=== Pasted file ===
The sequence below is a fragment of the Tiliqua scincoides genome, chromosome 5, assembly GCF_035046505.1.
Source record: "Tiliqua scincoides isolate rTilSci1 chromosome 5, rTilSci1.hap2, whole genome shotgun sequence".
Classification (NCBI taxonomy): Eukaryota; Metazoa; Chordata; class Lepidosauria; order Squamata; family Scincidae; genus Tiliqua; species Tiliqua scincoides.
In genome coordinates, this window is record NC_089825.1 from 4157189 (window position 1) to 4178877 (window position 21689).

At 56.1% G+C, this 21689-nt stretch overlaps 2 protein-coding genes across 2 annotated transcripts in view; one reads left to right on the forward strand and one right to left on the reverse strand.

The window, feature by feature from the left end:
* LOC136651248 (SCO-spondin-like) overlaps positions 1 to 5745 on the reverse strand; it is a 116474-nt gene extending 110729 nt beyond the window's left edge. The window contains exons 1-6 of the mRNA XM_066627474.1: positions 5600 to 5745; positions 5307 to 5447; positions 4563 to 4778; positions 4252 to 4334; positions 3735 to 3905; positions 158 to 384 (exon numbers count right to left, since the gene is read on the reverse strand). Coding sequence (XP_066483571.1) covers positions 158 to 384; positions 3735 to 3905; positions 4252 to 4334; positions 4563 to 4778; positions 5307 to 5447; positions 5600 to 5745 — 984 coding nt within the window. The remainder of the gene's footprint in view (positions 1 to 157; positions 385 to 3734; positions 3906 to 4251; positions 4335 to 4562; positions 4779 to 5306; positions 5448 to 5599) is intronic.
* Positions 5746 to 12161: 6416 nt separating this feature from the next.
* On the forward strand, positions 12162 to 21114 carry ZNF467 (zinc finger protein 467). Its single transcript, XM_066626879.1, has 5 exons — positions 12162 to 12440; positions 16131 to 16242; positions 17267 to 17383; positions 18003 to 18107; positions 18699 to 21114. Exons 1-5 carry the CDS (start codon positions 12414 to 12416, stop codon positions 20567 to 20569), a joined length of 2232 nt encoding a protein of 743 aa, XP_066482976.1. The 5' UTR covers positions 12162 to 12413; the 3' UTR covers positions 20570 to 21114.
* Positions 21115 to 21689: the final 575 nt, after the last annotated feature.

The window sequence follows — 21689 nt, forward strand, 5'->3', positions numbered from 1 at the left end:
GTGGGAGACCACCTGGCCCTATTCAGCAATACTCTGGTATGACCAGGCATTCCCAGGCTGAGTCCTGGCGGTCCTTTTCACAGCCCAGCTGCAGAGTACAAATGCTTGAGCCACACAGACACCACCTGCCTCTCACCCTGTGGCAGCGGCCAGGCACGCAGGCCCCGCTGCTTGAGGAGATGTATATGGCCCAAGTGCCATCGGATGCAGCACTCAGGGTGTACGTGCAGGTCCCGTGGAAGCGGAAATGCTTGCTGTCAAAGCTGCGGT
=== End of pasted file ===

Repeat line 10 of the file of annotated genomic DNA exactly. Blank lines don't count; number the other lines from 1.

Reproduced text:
* Positions 21115 to 21689: the final 575 nt, after the last annotated feature.